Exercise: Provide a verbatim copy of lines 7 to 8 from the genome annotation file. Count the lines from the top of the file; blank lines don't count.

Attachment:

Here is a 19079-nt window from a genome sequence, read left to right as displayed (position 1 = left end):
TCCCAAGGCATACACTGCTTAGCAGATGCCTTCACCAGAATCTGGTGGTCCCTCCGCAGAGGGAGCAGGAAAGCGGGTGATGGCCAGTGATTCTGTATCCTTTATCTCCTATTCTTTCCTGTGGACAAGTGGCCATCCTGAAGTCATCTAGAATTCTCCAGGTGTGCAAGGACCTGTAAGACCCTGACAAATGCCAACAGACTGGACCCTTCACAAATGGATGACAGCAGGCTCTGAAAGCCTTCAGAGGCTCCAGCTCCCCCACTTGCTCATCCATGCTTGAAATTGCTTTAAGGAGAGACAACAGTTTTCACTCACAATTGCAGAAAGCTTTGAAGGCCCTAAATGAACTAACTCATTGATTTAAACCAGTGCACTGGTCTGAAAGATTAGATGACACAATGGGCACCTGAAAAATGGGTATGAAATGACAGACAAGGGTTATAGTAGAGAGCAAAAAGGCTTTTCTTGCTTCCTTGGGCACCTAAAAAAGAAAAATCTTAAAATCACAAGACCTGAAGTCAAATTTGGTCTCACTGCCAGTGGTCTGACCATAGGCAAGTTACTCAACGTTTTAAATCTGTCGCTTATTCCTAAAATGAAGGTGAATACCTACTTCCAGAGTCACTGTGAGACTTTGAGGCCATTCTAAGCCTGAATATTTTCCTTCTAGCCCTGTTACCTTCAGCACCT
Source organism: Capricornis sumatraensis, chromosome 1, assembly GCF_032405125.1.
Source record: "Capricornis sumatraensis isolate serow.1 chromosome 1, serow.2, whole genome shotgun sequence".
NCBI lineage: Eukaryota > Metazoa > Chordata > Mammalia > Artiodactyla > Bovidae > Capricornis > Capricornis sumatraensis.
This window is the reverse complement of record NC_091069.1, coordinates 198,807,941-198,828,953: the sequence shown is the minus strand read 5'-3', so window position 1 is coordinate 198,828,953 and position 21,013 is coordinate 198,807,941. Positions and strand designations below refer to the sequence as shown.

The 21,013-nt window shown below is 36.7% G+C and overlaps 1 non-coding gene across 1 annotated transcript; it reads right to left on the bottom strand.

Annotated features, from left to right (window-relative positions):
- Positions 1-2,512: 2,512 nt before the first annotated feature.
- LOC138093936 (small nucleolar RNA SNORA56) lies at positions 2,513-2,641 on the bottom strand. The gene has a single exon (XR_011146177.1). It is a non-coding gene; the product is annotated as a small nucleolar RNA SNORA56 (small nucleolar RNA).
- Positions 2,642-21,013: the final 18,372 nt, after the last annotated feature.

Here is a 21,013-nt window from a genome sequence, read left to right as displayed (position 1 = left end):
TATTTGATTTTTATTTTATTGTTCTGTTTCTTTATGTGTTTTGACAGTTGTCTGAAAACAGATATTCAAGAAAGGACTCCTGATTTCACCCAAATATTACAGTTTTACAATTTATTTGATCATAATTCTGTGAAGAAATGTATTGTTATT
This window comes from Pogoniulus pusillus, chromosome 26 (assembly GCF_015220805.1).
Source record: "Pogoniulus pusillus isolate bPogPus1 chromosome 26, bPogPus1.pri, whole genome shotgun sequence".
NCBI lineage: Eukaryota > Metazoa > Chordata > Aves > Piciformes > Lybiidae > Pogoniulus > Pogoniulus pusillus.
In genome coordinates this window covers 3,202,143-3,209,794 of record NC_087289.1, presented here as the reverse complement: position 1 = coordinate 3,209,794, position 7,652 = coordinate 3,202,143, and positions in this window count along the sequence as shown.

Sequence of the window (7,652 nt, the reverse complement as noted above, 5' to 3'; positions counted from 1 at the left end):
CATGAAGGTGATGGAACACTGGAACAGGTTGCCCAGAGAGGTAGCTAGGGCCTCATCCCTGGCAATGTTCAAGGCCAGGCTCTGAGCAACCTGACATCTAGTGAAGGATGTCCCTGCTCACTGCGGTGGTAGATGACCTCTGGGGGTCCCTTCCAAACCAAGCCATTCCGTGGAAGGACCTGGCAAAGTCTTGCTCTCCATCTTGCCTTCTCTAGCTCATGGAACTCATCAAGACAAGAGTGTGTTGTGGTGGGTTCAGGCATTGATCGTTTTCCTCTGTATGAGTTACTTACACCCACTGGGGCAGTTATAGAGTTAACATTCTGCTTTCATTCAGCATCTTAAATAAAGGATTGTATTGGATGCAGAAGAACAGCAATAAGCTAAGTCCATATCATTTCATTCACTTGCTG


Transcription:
The 21,013-nt window shown below is 36.7% G+C and overlaps 1 non-coding gene across 1 annotated transcript; it reads right to left on the bottom strand.

Annotated features, from left to right (window-relative positions):